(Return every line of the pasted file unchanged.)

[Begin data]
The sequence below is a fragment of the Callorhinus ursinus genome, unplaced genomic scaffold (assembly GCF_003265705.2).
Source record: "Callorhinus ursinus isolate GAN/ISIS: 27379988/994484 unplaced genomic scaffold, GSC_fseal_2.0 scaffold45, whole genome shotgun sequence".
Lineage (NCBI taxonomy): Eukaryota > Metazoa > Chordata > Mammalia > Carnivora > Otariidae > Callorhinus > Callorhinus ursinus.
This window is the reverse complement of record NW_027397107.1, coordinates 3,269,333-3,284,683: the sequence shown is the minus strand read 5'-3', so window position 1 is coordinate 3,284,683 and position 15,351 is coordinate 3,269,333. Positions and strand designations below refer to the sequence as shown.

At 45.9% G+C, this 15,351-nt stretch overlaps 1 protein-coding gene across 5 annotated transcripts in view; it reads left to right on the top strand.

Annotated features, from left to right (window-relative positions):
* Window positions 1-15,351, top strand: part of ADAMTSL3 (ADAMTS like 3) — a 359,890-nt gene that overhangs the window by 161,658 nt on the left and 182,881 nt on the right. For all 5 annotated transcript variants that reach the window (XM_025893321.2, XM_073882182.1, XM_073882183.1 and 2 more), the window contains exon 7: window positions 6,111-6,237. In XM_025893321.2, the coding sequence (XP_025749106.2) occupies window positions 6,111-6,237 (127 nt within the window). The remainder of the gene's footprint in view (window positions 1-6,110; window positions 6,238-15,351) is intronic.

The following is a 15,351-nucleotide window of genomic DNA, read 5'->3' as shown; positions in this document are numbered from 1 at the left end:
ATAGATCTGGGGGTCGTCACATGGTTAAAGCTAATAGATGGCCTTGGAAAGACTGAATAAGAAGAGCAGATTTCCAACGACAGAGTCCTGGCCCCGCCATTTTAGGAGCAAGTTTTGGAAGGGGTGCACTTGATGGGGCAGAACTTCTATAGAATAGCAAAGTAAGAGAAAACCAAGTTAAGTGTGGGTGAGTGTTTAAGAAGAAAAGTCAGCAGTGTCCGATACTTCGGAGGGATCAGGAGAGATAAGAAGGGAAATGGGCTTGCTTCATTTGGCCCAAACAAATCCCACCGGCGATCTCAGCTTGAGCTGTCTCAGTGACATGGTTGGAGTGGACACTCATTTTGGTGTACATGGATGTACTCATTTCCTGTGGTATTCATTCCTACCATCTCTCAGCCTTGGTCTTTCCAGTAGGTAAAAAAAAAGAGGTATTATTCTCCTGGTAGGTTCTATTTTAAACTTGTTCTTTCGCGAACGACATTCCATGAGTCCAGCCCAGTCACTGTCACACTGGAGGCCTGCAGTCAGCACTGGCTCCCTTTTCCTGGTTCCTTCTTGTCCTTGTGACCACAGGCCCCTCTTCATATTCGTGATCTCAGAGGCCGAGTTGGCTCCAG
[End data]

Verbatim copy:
The sequence below is a fragment of the Callorhinus ursinus genome, unplaced genomic scaffold (assembly GCF_003265705.2).
Source record: "Callorhinus ursinus isolate GAN/ISIS: 27379988/994484 unplaced genomic scaffold, GSC_fseal_2.0 scaffold45, whole genome shotgun sequence".
Lineage (NCBI taxonomy): Eukaryota > Metazoa > Chordata > Mammalia > Carnivora > Otariidae > Callorhinus > Callorhinus ursinus.
This window is the reverse complement of record NW_027397107.1, coordinates 3,269,333-3,284,683: the sequence shown is the minus strand read 5'-3', so window position 1 is coordinate 3,284,683 and position 15,351 is coordinate 3,269,333. Positions and strand designations below refer to the sequence as shown.

At 45.9% G+C, this 15,351-nt stretch overlaps 1 protein-coding gene across 5 annotated transcripts in view; it reads left to right on the top strand.

Annotated features, from left to right (window-relative positions):
* Window positions 1-15,351, top strand: part of ADAMTSL3 (ADAMTS like 3) — a 359,890-nt gene that overhangs the window by 161,658 nt on the left and 182,881 nt on the right. For all 5 annotated transcript variants that reach the window (XM_025893321.2, XM_073882182.1, XM_073882183.1 and 2 more), the window contains exon 7: window positions 6,111-6,237. In XM_025893321.2, the coding sequence (XP_025749106.2) occupies window positions 6,111-6,237 (127 nt within the window). The remainder of the gene's footprint in view (window positions 1-6,110; window positions 6,238-15,351) is intronic.

The following is a 15,351-nucleotide window of genomic DNA, read 5'->3' as shown; positions in this document are numbered from 1 at the left end:
ATAGATCTGGGGGTCGTCACATGGTTAAAGCTAATAGATGGCCTTGGAAAGACTGAATAAGAAGAGCAGATTTCCAACGACAGAGTCCTGGCCCCGCCATTTTAGGAGCAAGTTTTGGAAGGGGTGCACTTGATGGGGCAGAACTTCTATAGAATAGCAAAGTAAGAGAAAACCAAGTTAAGTGTGGGTGAGTGTTTAAGAAGAAAAGTCAGCAGTGTCCGATACTTCGGAGGGATCAGGAGAGATAAGAAGGGAAATGGGCTTGCTTCATTTGGCCCAAACAAATCCCACCGGCGATCTCAGCTTGAGCTGTCTCAGTGACATGGTTGGAGTGGACACTCATTTTGGTGTACATGGATGTACTCATTTCCTGTGGTATTCATTCCTACCATCTCTCAGCCTTGGTCTTTCCAGTAGGTAAAAAAAAAGAGGTATTATTCTCCTGGTAGGTTCTATTTTAAACTTGTTCTTTCGCGAACGACATTCCATGAGTCCAGCCCAGTCACTGTCACACTGGAGGCCTGCAGTCAGCACTGGCTCCCTTTTCCTGGTTCCTTCTTGTCCTTGTGACCACAGGCCCCTCTTCATATTCGTGATCTCAGAGGCCGAGTTGGCTCCAG